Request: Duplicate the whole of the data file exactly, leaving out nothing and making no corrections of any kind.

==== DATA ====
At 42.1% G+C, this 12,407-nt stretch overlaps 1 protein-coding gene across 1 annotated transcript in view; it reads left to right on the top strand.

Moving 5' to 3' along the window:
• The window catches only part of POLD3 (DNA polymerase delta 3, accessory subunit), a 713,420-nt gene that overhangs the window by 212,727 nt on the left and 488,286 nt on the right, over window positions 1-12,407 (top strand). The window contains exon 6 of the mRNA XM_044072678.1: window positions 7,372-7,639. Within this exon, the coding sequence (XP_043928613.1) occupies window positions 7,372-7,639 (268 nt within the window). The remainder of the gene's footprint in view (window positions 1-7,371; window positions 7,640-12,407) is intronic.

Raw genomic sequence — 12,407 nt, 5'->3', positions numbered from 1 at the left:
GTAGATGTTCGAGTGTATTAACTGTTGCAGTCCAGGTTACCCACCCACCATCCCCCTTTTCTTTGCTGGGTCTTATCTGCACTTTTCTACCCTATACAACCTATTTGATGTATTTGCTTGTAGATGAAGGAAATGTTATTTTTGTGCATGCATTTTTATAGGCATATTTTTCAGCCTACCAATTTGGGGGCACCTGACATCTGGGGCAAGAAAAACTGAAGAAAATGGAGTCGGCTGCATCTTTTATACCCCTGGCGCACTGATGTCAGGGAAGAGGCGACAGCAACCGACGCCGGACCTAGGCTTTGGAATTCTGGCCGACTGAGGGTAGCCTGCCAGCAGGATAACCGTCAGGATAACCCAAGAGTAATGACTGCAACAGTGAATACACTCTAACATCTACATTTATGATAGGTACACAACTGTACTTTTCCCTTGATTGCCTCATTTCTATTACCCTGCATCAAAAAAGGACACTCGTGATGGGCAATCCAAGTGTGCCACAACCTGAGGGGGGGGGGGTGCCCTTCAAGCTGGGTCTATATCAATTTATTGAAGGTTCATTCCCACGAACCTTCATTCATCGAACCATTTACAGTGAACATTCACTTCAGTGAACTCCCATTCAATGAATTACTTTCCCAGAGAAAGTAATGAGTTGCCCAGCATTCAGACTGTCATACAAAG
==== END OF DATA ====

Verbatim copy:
At 42.1% G+C, this 12,407-nt stretch overlaps 1 protein-coding gene across 1 annotated transcript in view; it reads left to right on the top strand.

Moving 5' to 3' along the window:
• The window catches only part of POLD3 (DNA polymerase delta 3, accessory subunit), a 713,420-nt gene that overhangs the window by 212,727 nt on the left and 488,286 nt on the right, over window positions 1-12,407 (top strand). The window contains exon 6 of the mRNA XM_044072678.1: window positions 7,372-7,639. Within this exon, the coding sequence (XP_043928613.1) occupies window positions 7,372-7,639 (268 nt within the window). The remainder of the gene's footprint in view (window positions 1-7,371; window positions 7,640-12,407) is intronic.

Raw genomic sequence — 12,407 nt, 5'->3', positions numbered from 1 at the left:
GTAGATGTTCGAGTGTATTAACTGTTGCAGTCCAGGTTACCCACCCACCATCCCCCTTTTCTTTGCTGGGTCTTATCTGCACTTTTCTACCCTATACAACCTATTTGATGTATTTGCTTGTAGATGAAGGAAATGTTATTTTTGTGCATGCATTTTTATAGGCATATTTTTCAGCCTACCAATTTGGGGGCACCTGACATCTGGGGCAAGAAAAACTGAAGAAAATGGAGTCGGCTGCATCTTTTATACCCCTGGCGCACTGATGTCAGGGAAGAGGCGACAGCAACCGACGCCGGACCTAGGCTTTGGAATTCTGGCCGACTGAGGGTAGCCTGCCAGCAGGATAACCGTCAGGATAACCCAAGAGTAATGACTGCAACAGTGAATACACTCTAACATCTACATTTATGATAGGTACACAACTGTACTTTTCCCTTGATTGCCTCATTTCTATTACCCTGCATCAAAAAAGGACACTCGTGATGGGCAATCCAAGTGTGCCACAACCTGAGGGGGGGGGGGTGCCCTTCAAGCTGGGTCTATATCAATTTATTGAAGGTTCATTCCCACGAACCTTCATTCATCGAACCATTTACAGTGAACATTCACTTCAGTGAACTCCCATTCAATGAATTACTTTCCCAGAGAAAGTAATGAGTTGCCCAGCATTCAGACTGTCATACAAAG